Weather compensation can be left on all year round, only firing up when it is needed.

Once installed, you really can just forget about it. Your weather compensator will only fire up your boiler when it’s needed.

Weather compensation can save you money

According to The Energy Saving Trust (EST), the cost of heating a home; particularly during the colder winter months; makes up about 60% of household energy bills.

Weather compensation systems can lower your fuel bills. Because they help your heating system to work more efficiently, reducing fuel usage.

And with the current price of gas, that’s got to be a good thing!

 With a boiler flow temperature being kept as low as possible, around 55°C or less; the boiler can condense as it is designed to; running more efficiently; and saving you money.

BEIS found that bill savings from weather compensators varies from home to home. But the greatest savings are for households with the highest bills in the first place.

Viessmann conducted research at Salford University. They found that a simple weather compensation sensor typically saves the householder anything from 10-30% off their energy bills. This equates to a good £40-£100 or more per year.

A report by an environmental science consulting group; published similar estimated energy savings. They say the savings are between 10-40% for electronic weather compensators in one-family houses.

You might like our related blog: Does smart heating save money?

Weather compensation reduces your carbon footprint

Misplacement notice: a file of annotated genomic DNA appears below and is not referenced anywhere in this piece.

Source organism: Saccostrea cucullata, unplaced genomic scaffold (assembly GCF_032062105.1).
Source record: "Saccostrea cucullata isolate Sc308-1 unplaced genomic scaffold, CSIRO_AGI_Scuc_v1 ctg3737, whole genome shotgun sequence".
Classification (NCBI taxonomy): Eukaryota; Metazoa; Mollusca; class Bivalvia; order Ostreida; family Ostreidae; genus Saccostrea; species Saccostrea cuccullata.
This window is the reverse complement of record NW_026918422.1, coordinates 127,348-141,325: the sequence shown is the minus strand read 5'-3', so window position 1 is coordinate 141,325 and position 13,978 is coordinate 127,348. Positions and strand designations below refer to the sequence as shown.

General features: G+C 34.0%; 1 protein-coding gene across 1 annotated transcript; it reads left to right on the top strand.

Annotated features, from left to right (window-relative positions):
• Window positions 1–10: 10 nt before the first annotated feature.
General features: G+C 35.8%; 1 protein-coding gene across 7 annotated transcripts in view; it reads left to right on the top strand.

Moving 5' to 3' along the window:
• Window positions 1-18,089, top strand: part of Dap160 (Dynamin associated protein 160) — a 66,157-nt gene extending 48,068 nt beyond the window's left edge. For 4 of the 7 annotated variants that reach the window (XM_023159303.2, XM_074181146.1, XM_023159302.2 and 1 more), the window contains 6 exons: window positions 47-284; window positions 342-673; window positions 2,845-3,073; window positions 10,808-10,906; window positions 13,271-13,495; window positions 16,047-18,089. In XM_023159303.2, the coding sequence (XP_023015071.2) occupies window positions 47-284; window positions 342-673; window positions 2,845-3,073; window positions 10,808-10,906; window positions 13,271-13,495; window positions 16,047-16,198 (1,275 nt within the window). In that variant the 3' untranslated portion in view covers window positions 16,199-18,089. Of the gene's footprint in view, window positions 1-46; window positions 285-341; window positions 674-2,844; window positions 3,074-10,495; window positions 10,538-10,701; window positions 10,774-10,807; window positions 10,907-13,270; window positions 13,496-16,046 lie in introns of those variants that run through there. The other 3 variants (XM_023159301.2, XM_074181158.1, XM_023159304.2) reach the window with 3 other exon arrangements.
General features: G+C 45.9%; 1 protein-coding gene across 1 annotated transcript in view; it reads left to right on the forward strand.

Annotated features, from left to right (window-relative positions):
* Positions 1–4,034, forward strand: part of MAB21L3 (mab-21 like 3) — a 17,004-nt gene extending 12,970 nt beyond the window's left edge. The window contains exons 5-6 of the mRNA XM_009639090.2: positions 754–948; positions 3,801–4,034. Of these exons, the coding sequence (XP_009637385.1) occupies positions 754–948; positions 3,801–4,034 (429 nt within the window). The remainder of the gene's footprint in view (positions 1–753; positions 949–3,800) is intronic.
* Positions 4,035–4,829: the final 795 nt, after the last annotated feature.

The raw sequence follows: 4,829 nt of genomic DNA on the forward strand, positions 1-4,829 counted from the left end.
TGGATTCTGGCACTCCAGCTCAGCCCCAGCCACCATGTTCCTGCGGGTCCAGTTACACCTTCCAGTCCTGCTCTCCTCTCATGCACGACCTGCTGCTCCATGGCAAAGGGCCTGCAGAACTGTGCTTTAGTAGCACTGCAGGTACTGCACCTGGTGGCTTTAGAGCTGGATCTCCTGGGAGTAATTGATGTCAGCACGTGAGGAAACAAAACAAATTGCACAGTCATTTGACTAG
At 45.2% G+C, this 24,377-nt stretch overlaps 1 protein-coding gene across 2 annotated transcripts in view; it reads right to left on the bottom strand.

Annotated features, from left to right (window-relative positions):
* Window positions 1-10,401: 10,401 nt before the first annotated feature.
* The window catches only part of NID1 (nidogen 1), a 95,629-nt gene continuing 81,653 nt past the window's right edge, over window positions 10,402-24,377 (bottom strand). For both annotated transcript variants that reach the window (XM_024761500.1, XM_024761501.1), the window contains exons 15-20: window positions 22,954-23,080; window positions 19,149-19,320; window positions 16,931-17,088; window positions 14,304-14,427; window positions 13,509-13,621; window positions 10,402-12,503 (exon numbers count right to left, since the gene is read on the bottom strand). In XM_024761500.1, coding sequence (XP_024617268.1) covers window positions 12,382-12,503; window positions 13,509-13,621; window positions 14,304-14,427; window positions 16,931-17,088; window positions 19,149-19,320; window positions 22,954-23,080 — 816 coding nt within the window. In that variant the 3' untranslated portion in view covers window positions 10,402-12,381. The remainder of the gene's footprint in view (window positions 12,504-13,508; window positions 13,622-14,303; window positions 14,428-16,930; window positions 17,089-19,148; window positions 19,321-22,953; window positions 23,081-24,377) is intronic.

According to the Climate Change Committee (CCC), energy use in homes accounts for about 14% of UK greenhouse gas emissions.

These emissions need to fall by at least 24% by 2030; from 1990 levels; for us to meet our national target under the 2015 Paris Agreement.

In response to this, and as part of the Government’s ‘Heat in Buildings’ programme; Boiler Plus was created to maximise energy efficiency in homes from April 2018.

Fitting weather compensation technology, is one of the four ways to comply with the energy saving requirements for new combi boilers.

This is because most of the time; your radiator’s temperature only needs to be at a fraction of its maximum output; to keep your room temperature just right. Any degree above what is actually needed, is just a waste of energy.

Weather compensation avoids wasted energy. Because it instructs your boiler to burn a minimal amount of gas to maintain your chosen temperature.

Burning less gas means that less carbon dioxide is being emitted, and thereby reduces your carbon footprint.

Weather compensation provides a more comfortable and consistent environment

Since weather compensation keeps your home at a steady consistent temperature, you’ll benefit from increased levels of comfort.

Weather compensation is a proactive approach to your heating. It alters the radiator output before the house drops in temperature. Whereas a conventional system only notices an increased demand for heat after the room temperature drops.

So, no more feeling cold waiting for a reactive system to catch up. With weather compensation, you won’t even notice that it’s started snowing outside. 

Weather compensation avoids spikes in over and underheating.

Weather compensation technology keeps your heating system on all the time at the lowest level possible; instead of it being continually switched off and on by a timer and an indoor room thermostat.

Although keeping your heating on all the time, sounds less energy efficient, this isn’t the case.

We’re back to the example of keeping a constant lower speed on the motorway to save fuel.

Keeping your heating on at a low level; is much more energy efficient than your heating ‘cycling’ off and on all the time. Because your boiler isn’t working hard to heat your house from a completely cold start once or twice a day.

Instead, your heating system will constantly be reacting to gradual temperature changes outside. This allows your home to always be at the right temperature, without over and underheating.

Weather compensation can improve the lifespan of your boiler